Marie Beuzeville Byles was born in 1900 into a Christian family in England. At the age of eleven years, she migrated with her family to Australia. She was one of the first women to graduate in Law from the University of Sydney and certainly the first to set up practice as a solicitor after graduation. At that time, the best that a woman graduate in Law could expect was employment in a Law Office as a solicitor's clerk. This, Marie could not accept so she established her own practice at Eastwood, a Sydney suburb. The 'Sydney Morning Herald', of November 24th. 1979, in her obituary observed that:
She became a legendary figure, winning achievement as mountaineer, explorer and author.' She explored the mountains of New Zealand and China until a foot operation made such pursuits no longer possible. With her friend Paddy Pallin, she established the Boudi National Park Trust. As a result of a viscious assault on her, reputedly by the husband of a lady she defended in the Family Law Court, she spent the latter years of her life as a recluse.
It was dunng the 1940's in Sydney. whilst studying books on non-Christian religions, that Marie Byles became intensely interested in Buddhism. She wrote at least six books, four of which were on Buddhist topics. 'World Buddhism', Vol.5. No.l. 1956. a publication of the World Fellowship of Buddhists reports:
'Miss Marie Byles, who spent a short holiday and study tour in Ceylon after a trip to the Himalayas for meditation purposes, is now writing a book on "The Human Aspect of the Buddha's Life" for publication shortly.'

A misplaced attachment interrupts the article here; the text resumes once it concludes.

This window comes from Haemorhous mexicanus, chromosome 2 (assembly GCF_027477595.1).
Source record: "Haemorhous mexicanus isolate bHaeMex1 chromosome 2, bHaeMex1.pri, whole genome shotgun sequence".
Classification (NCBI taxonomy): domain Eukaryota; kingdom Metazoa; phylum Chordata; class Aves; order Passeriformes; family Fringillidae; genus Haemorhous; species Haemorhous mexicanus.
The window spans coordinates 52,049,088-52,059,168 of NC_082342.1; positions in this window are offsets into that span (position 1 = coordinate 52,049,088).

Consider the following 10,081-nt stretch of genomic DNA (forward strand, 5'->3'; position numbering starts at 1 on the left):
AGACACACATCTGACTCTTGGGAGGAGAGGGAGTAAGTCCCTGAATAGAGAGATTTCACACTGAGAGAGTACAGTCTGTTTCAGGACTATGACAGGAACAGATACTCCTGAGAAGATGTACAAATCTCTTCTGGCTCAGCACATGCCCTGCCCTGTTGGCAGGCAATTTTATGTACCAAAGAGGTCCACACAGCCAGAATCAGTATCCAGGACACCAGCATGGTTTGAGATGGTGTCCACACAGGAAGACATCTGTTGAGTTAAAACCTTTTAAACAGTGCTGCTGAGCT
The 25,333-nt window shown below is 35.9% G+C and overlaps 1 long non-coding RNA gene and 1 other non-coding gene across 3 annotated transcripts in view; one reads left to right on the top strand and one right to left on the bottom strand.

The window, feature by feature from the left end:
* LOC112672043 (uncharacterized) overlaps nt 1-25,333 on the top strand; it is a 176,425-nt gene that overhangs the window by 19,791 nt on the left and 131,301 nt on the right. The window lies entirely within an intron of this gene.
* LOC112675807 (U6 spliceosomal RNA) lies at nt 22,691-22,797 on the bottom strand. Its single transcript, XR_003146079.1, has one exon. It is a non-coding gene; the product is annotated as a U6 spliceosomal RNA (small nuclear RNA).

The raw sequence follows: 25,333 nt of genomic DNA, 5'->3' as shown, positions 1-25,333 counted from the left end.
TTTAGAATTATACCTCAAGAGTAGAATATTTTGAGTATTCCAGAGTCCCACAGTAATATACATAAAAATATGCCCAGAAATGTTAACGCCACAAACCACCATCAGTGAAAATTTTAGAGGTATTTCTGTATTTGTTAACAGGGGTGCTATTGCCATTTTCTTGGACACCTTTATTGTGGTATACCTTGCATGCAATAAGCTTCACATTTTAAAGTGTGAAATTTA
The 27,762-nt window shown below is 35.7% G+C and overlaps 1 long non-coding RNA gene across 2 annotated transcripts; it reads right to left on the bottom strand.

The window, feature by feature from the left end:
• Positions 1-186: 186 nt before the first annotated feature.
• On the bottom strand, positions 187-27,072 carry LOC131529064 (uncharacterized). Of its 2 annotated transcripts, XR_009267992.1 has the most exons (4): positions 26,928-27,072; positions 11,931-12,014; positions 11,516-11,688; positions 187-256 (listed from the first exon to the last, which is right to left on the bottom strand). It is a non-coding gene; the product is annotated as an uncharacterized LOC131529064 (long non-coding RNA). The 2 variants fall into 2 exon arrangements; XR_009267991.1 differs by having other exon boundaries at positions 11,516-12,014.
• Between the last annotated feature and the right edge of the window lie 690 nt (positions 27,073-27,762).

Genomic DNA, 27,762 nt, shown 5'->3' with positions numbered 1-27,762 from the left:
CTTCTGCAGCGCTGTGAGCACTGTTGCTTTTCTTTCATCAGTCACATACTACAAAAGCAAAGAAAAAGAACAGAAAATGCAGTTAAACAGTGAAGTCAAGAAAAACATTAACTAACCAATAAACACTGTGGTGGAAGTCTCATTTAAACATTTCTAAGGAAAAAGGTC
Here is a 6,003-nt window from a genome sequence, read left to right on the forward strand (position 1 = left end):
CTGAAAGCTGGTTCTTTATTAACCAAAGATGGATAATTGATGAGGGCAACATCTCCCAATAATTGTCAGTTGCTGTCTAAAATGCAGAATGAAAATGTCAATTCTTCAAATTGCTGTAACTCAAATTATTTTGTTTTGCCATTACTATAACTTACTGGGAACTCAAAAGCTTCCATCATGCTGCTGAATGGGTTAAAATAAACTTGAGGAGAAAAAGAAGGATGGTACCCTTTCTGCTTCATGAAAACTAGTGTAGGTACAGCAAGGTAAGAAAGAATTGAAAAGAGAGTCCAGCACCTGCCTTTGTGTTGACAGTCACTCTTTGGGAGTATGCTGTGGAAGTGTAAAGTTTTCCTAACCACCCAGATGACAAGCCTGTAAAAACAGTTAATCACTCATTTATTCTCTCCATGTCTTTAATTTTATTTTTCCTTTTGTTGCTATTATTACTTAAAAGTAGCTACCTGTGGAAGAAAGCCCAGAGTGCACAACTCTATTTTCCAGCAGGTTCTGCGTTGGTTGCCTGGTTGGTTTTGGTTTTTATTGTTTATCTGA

She spent the year 1954 in North India reaearching this book which was eventually published under the title of "Footprints of Gautama the Buddha". This is the only book that she wrote which is still in print. Another of her books was "Joumey into Burmese Silence" was the result of her spending some time in Burma practicing Vipassana Meditation. Marie gave many talks to the Theosophical Society in Sydney, as well as broadcasting on their regular Sunday night programme on Radio Station 2GB. She also preached Dhamma at the Unitarian Church in Sydney. Marie disliked participation in organised groups, preferring to study and meditate in a hut in the garden of her Cheltenham (a Sydney suburb) home. She was a pacifist, naming her home 'Ahimsa', which means harmlessness and her garden meditation hut, the 'Hut of Happy Omen'.
It was to Marie's home that Sister Dhammadinna, the Buddhist missionary nun, came in 1952 seeking a place to stay. Marie offered this elderly nun a couple of blankets and the floor of the Hut of Happy Omen as her accomodation, believing that the Buddhist Sangha should be satisfied with spartan living conditions. Sister Dhammadinna was far from happy with this omen and was forced to seek more appropriate accomodation. Marie's library was very comprehensive, containing the complete English translation of the Tripitaka. Since her death, the home and garden have been given to the people of Sydney as a quiet retreat. It is currently administered by the National Trust. Her library was bequeathed to the Fisher Library at the University of Sydney.
See Also: http://www.nsw.nationaltrust.org.au/properties/files/mariebyles_online.pdf